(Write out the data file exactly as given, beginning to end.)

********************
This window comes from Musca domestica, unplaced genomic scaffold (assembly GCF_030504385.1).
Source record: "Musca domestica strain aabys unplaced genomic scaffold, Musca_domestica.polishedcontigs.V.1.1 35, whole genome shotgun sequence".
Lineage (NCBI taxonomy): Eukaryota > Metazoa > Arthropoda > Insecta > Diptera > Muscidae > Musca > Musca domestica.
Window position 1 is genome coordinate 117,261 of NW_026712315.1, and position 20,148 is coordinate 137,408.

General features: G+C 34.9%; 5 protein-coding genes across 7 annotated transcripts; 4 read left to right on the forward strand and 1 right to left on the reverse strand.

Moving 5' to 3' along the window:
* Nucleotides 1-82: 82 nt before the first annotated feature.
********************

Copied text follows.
This window comes from Musca domestica, unplaced genomic scaffold (assembly GCF_030504385.1).
Source record: "Musca domestica strain aabys unplaced genomic scaffold, Musca_domestica.polishedcontigs.V.1.1 35, whole genome shotgun sequence".
Lineage (NCBI taxonomy): Eukaryota > Metazoa > Arthropoda > Insecta > Diptera > Muscidae > Musca > Musca domestica.
Window position 1 is genome coordinate 117,261 of NW_026712315.1, and position 20,148 is coordinate 137,408.

General features: G+C 34.9%; 5 protein-coding genes across 7 annotated transcripts; 4 read left to right on the forward strand and 1 right to left on the reverse strand.

Moving 5' to 3' along the window:
* Nucleotides 1-82: 82 nt before the first annotated feature.